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March 2010 » The Secret to Google Maps Placement & Getting Service Reviews

Nancy McCord, Owner of McCord Web Services LLC.Dear ${token1},

I am choosing to expand on a topic I blogged about this past month in this e-newsletter.

For the first time in a number of months I have been able to identify a clear trend in how Google Maps is showing results. I felt the topic was so important I wanted to flesh it out more fully in this special edition e-newsletter.

Although I don't feel that I have a 100% handle on how Google Maps determines placement order, I feel that my insight may be very helpful in helping you to improve your own placement on Google Maps using your Local Business Center listing. These important links appear above some location specific organic search results on Google.com just to the right of an area map.

Best Regards,

Nancy McCord

Connect with me online on Twitter | Facebook | LinkedIn | Plaxo | Naymz


Google Maps Placement | Getting Service Reviews   

The Secret to Getting Google Maps Placement

Google Maps placement.I am starting to see a few trends in Google Maps that can be leveraged for placement and wanted to share them with you. It is important to note that I am not seeing this specific trend appear across all market sectors for all of the searches that I have done, but have seen them in many cases. I consider the information noteworthy.

First, it is important to note that not all businesses will really consider a great position in Google Maps valuable. However, if you sell services and products in a location specific area, Google Maps placement can be crucial to your business' success. Some types of businesses that will generally want or need excellent Google Maps placement are restaurants, dentists, pest control firms, lawyers, plumbers, roofers, and local brick and mortar stores.

For this article, I have particularly studied several pest control firms up in the New York City and New Jersey areas. Here's what I see in regards to who owns the top spot and on down. My comments below are based on what I see for the New York City search query linked above, but have been observed with the New Jersey listings as well.

1. Typically the business with the most number of reviews will be placed first. These reviews are pulled from maps.google.com reviews as well as other third party (non-Google) review sites. Check out my article below on getting service reviews for some of the sites that Google appears to be using to supply reviews. In my test, the New York City reviews were being pulled from NewYork.CitySearch.com. For actual placement, all the business locations with the city name in the query with reviews are listed first and in order, with the one with the most reviews listed in the number one position.

2. Google Maps then appears to pick up adjoining cities alphabetically with the business with the most reviews listed first. In the NYC link above the first city was Astoria. The first business listed had nine reviews.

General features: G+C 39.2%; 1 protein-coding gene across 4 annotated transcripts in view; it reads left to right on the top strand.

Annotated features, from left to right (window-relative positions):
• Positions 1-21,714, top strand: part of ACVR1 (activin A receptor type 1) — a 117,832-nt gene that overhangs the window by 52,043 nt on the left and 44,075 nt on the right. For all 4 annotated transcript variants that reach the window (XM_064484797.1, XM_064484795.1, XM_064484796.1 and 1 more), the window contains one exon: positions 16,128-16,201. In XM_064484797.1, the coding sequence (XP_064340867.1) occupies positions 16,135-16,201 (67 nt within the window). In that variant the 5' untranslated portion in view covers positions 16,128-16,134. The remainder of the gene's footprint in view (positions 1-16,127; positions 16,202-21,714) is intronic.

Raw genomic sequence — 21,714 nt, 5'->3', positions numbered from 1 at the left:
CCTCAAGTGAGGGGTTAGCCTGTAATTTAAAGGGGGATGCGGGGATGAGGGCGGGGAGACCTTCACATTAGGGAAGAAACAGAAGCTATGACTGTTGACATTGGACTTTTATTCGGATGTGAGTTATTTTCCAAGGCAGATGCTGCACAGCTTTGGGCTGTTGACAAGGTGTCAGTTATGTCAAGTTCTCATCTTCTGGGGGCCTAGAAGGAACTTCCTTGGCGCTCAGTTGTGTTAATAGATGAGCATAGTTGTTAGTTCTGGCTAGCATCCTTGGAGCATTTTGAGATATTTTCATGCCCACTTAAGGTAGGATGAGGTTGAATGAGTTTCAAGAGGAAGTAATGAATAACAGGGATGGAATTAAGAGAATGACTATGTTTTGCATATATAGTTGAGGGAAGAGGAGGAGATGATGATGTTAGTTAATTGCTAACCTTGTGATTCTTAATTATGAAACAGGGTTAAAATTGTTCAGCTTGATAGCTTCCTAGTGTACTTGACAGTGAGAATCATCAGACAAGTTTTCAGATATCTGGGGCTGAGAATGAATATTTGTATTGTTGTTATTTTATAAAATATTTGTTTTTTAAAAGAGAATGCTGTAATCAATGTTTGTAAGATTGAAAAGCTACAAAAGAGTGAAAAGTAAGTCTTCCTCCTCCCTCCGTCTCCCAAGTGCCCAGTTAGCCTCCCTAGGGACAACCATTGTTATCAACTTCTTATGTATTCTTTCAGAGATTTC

3. Any businesses that had no reviews were then listed with the city that matched the search query first and then additional cities were listed in alphabetical order. So in this case the first listing without a review had a Manhattan address (as Google understands that this is New York City). The second business was in Astoria and also had no reviews. The next listing without a review was for Brooklyn.

Additionally in this case, Google shows a listing over another if it has a coupon. So if you have no reviews, but you offer one or two coupons, your listing will most likely appear in a higher position than others without reviews and with no coupons.

It is easy to create coupons. You do so by logging into your Google Maps or Google Local Business Center account. Click the coupons tab on your Google Maps page and create one. Getting positive reviews is harder. Read our next article for tips on how you may want to handle getting reviews to improve your placement.

The trends I mention are the first real indicators that I have been able to see in regards to how Google handles who gets placed where when it comes to Google Maps.

It is important to note that not all Google Maps results appear to be as clear cut as the example I mention above. In some cases there still appears to be no rhyme or reason as to who places where.

Here is a good example of the "crazy mixed up issue" using the search term lawyer Waldorf, Maryland. In this case no lawyer has a review or a coupon. The results do not appear to be sorted clearly by location; they are not sorted alphabetically, and are not sorted in regards to their proximity to my location (the person doing the search). The listings just appear jumbled and not in any specific order. Where no listings have reviews or coupons, a savvy business owner who adds them may possibly be able to move to the top spot. Remember, I said "may". That being said, it clearly does not hurt to try to improve your position with reviews and coupons whatever type of business you have.